I have never before encountered a physically published book from a respected technical publisher (Wiley, in this case) that appears to have never once been glanced at by an editor with any technical knowledge - or, for that matter, any editor at all. I purchased the book this afternoon and having slogged my way through chapter 1 I can assure you that you will spend more time attempting to decipher this gentleman's code and words than you will actually learning anything. At first, I was concerned that the publisher alone was to blame for the fashion in which the examples are presented, but then I downloaded the source from the book's website, and behold: the entire thing appears to have been executed by a beginning coder. I teach programming, and have seen better code formatting from completely rookies. Indentation is used haphazardly; comments appear on the same line as the code; variable and function naming conventions are not completely ignored, but something much worse: they're only ignored half the time. Anyone who knows AS3 will be cringing within minutes of reading this book, and anyone trying to learn it will be completely and totally confused before they type character one. As an example, let's take the naming conventions. In a SINGLE FILE, the author has variables named numOfParticles, particles_ary, and CenterX. In what universe do those conform to any standard? Some functions are indented, some aren't, some use cuddly braces, some don't, spacing seems to be completely at the whim of some die rolling in the authors head - he rolls for each line, and whatever pips come up, that's how far he indents. And problems with the presented code aren't all! The book's intro claims there is an errata website via the publisher that as near as I can tell doesn't at all exist (nor does a forum for the book, as advertised therein). The book's OWN WEBSITE has "Page Under Construction" written brazenly upon it and is one of the most half-baked things I've ever laid eyes upon (For ultimate fun, try clicking the errata link thereon). The author's understanding of math, while certainly impressive, doesn't seem consistent - on several occasions in Chapter 1 alone he refers to an item in the denominator as being in the numerator. While I was able to discern his meaning from looking at the presented formulae and not his words, it's still confusing and should not have passed the first editor's review.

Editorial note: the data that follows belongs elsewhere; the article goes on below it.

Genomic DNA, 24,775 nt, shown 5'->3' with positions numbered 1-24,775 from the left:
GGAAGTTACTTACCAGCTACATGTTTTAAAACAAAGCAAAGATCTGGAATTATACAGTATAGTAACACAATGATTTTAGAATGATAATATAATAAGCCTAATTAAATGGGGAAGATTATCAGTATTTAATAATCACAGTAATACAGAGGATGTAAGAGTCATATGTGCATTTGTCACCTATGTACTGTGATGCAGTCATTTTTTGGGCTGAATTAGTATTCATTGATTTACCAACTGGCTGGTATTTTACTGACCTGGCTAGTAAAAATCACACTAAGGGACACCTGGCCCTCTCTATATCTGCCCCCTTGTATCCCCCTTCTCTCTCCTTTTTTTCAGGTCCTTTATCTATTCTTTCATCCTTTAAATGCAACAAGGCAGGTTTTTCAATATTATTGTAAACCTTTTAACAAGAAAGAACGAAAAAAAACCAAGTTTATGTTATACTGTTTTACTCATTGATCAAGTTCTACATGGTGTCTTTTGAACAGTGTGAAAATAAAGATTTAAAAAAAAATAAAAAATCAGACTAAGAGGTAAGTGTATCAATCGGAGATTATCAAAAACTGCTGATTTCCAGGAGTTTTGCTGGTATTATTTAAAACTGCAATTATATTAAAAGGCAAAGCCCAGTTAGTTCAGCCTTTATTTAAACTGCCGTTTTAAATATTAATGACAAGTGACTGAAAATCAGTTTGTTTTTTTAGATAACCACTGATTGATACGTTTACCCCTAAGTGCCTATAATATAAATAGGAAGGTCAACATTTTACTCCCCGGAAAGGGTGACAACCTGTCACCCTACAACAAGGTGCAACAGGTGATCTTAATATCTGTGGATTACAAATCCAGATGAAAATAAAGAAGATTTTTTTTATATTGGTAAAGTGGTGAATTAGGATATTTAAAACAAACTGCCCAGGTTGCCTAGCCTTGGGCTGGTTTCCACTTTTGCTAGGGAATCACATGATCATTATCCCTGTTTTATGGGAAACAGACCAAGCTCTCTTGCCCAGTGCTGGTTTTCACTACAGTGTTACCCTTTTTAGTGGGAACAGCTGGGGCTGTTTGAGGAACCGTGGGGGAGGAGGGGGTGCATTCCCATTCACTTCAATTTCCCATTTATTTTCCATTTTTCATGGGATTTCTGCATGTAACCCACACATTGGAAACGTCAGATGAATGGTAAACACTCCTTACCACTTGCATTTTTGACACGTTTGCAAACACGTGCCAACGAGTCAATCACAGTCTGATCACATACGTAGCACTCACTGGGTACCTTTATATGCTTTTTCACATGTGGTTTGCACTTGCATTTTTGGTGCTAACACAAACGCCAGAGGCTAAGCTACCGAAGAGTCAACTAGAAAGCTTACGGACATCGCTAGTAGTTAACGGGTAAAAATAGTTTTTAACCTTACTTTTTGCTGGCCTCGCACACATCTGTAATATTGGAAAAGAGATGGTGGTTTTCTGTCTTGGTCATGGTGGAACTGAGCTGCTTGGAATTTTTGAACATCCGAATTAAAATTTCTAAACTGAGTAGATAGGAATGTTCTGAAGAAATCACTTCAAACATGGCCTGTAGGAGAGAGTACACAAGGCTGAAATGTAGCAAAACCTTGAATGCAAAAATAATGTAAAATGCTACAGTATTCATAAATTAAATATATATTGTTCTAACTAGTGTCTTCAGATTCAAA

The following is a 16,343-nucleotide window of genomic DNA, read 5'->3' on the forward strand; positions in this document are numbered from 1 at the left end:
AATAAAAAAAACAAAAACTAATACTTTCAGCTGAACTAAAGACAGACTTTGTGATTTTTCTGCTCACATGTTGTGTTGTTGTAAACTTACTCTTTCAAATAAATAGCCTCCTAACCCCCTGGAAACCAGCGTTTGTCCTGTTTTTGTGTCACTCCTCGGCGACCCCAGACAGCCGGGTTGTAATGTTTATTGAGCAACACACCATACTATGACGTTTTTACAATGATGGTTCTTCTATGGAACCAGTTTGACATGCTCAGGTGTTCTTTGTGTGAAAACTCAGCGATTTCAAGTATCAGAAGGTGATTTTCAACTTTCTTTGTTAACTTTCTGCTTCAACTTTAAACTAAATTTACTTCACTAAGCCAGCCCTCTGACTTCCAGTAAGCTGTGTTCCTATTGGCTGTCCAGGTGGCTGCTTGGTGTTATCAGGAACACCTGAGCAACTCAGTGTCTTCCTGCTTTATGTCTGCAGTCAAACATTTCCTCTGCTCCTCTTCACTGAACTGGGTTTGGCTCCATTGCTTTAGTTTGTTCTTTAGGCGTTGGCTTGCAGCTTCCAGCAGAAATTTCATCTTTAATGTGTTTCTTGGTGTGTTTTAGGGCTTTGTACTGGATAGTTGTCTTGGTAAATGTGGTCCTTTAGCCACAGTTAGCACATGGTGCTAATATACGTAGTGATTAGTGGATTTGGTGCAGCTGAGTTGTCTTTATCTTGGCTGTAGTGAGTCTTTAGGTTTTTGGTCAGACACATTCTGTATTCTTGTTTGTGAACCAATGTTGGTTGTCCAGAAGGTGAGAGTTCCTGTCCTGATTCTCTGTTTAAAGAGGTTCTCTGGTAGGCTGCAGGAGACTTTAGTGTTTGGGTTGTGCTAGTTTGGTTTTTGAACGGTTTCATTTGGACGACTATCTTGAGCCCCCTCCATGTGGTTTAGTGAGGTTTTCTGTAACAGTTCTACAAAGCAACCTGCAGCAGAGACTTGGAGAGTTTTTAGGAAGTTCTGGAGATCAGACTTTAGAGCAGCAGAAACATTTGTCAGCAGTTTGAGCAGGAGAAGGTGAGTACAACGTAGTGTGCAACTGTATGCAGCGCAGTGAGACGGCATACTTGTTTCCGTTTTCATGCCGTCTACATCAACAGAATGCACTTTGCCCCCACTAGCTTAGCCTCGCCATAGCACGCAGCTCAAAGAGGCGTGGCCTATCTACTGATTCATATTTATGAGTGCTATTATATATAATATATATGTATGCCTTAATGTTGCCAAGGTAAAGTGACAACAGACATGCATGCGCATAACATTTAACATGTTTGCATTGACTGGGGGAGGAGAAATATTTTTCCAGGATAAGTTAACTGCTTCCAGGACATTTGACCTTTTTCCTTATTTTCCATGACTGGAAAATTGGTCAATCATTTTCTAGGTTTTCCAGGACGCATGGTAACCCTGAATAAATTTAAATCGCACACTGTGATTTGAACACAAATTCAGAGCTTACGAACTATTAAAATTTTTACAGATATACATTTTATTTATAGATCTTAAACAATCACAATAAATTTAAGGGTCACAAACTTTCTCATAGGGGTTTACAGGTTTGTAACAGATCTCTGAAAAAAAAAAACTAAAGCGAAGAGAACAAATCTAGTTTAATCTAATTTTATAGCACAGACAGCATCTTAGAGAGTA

I have been writing ActionScript (both 2 and 3) for nearly 7 years now, and I can assure you that while some of the ideas found herein are novel and are interesting and would be worth your money if executed properly, it appears nothing at all has been. Wiley and Wrox, you should be absolutely ashamed of yourselves for allowing this abortion to be printed. Mr. Lively, if you wish to be a technical author, please get your game together and write code so that other people can read it, and try to follow the conventions that the entire remainder of the Flash and ActionScript communities follow. Potential purchasers, go elsewhere. I wish I could recommend another book to you regarding the same subject, but I cannot. I can only tell you that you don't want this one. Professional Papervision 3D? Professional my foot. This is amateur hour.